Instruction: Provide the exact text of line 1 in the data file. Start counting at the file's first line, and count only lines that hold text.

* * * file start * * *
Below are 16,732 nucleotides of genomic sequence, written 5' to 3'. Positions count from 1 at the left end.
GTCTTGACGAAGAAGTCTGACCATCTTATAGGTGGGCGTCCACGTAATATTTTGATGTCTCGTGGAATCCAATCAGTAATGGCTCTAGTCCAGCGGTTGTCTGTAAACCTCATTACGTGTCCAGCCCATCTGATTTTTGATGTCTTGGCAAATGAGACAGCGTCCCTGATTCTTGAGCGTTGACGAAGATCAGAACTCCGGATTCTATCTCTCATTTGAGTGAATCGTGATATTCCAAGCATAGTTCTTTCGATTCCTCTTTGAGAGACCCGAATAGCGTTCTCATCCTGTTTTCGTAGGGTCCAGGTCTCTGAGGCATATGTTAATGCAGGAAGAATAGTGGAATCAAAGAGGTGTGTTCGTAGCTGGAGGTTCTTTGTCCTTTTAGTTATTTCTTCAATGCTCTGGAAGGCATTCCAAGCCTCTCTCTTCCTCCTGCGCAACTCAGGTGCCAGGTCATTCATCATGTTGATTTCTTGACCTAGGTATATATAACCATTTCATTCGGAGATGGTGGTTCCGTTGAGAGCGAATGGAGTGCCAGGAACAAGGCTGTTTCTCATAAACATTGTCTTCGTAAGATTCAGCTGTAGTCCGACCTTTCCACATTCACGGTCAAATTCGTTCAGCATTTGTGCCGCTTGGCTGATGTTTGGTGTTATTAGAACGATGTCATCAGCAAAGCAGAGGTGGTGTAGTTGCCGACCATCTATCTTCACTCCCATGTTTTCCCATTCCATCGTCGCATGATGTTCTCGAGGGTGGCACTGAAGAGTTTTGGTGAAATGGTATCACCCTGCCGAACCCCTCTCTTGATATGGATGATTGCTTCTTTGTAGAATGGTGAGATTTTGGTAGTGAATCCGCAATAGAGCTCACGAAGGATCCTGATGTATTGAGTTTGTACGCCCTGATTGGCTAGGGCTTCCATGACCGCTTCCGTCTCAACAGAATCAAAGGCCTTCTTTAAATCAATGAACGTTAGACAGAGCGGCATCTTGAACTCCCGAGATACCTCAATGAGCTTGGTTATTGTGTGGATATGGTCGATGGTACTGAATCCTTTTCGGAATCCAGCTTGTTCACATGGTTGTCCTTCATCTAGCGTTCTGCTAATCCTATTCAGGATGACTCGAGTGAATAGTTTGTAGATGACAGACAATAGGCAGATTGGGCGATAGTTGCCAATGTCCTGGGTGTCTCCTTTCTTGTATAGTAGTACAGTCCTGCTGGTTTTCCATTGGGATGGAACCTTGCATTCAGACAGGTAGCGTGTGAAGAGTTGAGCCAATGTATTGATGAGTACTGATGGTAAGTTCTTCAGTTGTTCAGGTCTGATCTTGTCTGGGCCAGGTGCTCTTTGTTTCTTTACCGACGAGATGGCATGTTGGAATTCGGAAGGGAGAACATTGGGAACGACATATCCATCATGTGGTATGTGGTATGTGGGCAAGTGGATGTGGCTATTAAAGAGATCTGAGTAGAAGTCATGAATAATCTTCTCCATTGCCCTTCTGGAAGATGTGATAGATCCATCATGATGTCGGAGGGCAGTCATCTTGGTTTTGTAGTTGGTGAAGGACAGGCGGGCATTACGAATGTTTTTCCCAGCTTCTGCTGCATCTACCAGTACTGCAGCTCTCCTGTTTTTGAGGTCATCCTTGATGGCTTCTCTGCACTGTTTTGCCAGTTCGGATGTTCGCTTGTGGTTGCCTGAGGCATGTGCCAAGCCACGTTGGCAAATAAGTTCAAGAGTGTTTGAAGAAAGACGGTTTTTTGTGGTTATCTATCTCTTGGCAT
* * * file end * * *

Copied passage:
Below are 16,732 nucleotides of genomic sequence, written 5' to 3'. Positions count from 1 at the left end.